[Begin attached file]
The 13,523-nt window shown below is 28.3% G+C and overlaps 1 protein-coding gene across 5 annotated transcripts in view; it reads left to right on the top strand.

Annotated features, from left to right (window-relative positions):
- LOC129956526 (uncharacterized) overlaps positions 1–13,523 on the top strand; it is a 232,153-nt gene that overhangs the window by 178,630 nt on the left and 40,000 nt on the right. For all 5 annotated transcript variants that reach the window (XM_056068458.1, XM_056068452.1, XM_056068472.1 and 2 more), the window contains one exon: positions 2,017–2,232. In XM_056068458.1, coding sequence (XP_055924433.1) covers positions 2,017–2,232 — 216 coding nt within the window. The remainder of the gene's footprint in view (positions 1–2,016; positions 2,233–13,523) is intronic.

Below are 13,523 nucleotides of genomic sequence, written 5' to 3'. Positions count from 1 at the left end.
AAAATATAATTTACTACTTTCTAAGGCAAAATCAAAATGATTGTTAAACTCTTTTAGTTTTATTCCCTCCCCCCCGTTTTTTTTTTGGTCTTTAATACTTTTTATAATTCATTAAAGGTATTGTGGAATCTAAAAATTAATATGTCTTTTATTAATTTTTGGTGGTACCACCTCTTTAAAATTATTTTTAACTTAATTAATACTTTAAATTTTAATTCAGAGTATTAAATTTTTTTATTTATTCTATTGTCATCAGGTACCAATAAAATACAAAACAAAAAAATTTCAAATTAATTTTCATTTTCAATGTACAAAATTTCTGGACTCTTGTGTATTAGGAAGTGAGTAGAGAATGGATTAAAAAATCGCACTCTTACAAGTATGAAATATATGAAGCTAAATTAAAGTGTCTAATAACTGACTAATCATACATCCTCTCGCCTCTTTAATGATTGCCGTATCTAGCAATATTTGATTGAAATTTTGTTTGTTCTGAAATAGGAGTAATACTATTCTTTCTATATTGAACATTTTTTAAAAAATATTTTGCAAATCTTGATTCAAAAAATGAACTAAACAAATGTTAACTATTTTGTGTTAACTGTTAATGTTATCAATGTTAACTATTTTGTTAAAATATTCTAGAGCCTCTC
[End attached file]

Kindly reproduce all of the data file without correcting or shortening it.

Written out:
The 13,523-nt window shown below is 28.3% G+C and overlaps 1 protein-coding gene across 5 annotated transcripts in view; it reads left to right on the top strand.

Annotated features, from left to right (window-relative positions):
- LOC129956526 (uncharacterized) overlaps positions 1–13,523 on the top strand; it is a 232,153-nt gene that overhangs the window by 178,630 nt on the left and 40,000 nt on the right. For all 5 annotated transcript variants that reach the window (XM_056068458.1, XM_056068452.1, XM_056068472.1 and 2 more), the window contains one exon: positions 2,017–2,232. In XM_056068458.1, coding sequence (XP_055924433.1) covers positions 2,017–2,232 — 216 coding nt within the window. The remainder of the gene's footprint in view (positions 1–2,016; positions 2,233–13,523) is intronic.

Below are 13,523 nucleotides of genomic sequence, written 5' to 3'. Positions count from 1 at the left end.
AAAATATAATTTACTACTTTCTAAGGCAAAATCAAAATGATTGTTAAACTCTTTTAGTTTTATTCCCTCCCCCCCGTTTTTTTTTTGGTCTTTAATACTTTTTATAATTCATTAAAGGTATTGTGGAATCTAAAAATTAATATGTCTTTTATTAATTTTTGGTGGTACCACCTCTTTAAAATTATTTTTAACTTAATTAATACTTTAAATTTTAATTCAGAGTATTAAATTTTTTTATTTATTCTATTGTCATCAGGTACCAATAAAATACAAAACAAAAAAATTTCAAATTAATTTTCATTTTCAATGTACAAAATTTCTGGACTCTTGTGTATTAGGAAGTGAGTAGAGAATGGATTAAAAAATCGCACTCTTACAAGTATGAAATATATGAAGCTAAATTAAAGTGTCTAATAACTGACTAATCATACATCCTCTCGCCTCTTTAATGATTGCCGTATCTAGCAATATTTGATTGAAATTTTGTTTGTTCTGAAATAGGAGTAATACTATTCTTTCTATATTGAACATTTTTTAAAAAATATTTTGCAAATCTTGATTCAAAAAATGAACTAAACAAATGTTAACTATTTTGTGTTAACTGTTAATGTTATCAATGTTAACTATTTTGTTAAAATATTCTAGAGCCTCTC